Interactive Investor

China’s stock market: will it remain a world-beater in 2021?

Despite its ruthless approach to international politics, China remains a top destination for investors.

30th December 2020 11:54

Rodney Hobson from interactive investor

Despite its ruthless approach to international politics, China remains a top destination for investors.

Rodney Hobson is an experienced financial writer and commentator who has held senior editorial positions on publications and websites in the UK and Asia, including Business News Editor on The Times and Editor of Shares magazine. He speaks at investment shows, including the London Investor Show, and on cruise ships. His investment books include Shares Made Simple, the best-selling beginner's guide to the stock market. He is qualified as a representative under the Financial Services Act.

China may have gone into the Covid-19 crisis first, but it is having the last laugh. Despite a tumultuous year, it is emerging virtually unscathed with economic growth likely to be world-beating next year. Anyone checking where their Christmas gift purchases came from will realise that more than ever were sourced from China. The country has become too big to fail.

Yet the year began with US President Donald Trump stepping up his trade war with Beijing, a policy that has intensified rather than weakened. Matters took an early turn for the worse when the Beijing regime was accused of playing down the seriousness of the Covid-19 outbreak, with dire consequences for most of Europe, the US and countries as far apart as Brazil and India. 

Companies in Europe and the US muttered darkly about spreading their supply chains more widely as goods and components were delayed by shutdowns in China.

China incurred further opprobrium in the West with its stamping out of democratic opposition in Hong Kong, in clear breach of its agreement with the UK on the handover in 1997. In its far west, China has been accused of suppressing the Muslim Uighurs and imposing Chinese culture just as it did in Tibet.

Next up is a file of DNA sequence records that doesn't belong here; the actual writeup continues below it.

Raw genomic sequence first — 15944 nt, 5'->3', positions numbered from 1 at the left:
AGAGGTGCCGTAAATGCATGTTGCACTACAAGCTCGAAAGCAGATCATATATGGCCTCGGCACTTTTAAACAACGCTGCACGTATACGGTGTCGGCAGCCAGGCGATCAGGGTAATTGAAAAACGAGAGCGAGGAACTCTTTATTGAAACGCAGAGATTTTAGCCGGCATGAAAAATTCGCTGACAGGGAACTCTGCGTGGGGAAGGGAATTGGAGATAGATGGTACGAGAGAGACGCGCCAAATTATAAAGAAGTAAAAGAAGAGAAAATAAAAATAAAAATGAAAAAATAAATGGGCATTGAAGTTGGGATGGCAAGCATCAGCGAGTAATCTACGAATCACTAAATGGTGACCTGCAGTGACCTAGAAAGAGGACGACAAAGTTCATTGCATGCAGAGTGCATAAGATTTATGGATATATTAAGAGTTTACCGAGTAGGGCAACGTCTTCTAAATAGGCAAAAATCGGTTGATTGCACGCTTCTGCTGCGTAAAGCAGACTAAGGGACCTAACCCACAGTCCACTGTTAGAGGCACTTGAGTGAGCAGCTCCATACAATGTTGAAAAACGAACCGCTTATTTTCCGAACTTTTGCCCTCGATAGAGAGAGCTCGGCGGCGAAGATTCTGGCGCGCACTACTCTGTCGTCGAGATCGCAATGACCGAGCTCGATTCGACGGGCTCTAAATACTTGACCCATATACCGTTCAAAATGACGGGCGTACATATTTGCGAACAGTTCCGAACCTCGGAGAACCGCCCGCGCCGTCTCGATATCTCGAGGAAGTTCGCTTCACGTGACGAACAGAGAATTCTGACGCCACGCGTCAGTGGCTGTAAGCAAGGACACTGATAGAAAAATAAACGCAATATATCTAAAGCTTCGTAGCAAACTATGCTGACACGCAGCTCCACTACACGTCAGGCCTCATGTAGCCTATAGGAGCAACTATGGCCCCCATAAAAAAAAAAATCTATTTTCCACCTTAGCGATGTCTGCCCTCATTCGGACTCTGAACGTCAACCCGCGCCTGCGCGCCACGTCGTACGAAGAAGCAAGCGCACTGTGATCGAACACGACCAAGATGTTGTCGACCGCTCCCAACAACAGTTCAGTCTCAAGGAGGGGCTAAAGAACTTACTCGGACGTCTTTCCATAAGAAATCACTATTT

Its attitude to its Asian neighbours has been no more accommodating as it has pursued spurious claims to territorial waters in the region. 

Pragmatism has been combined with ruthlessness to lessen the impact. In Hong Kong, opposition leaders have been arrested to take the sting out of protests that were in any case restricted by coronavirus fears. With democratically elected members of the legislative assembly walking out in protest, opposition to Beijing will have a much smaller, if any, voice. 

This is important to the Chinese regime, as the former British colony is still a major conduit for trade and also for finance. Beijing can play a waiting game, letting the dust settle before turning the screw further.    

Bridges have been rebuilt with other Asian nations. When Trump’s isolationist policies created a leadership vacuum in the Pacific, China stepped in smartly.

Over the past four years, it has built the Regional Comprehensive Economic Partnership (RCEP), a trading bloc of 15 nations, mostly Asian and including powerhouses such as Japan and South Korea. 

Accounting for about 30% of the global economy, it is the largest trading grouping in the world. The arrangement is very loose compared with the European Union, little more than an agreement not to impose tariffs on goods, but it is a first move towards Chinese domination of the region.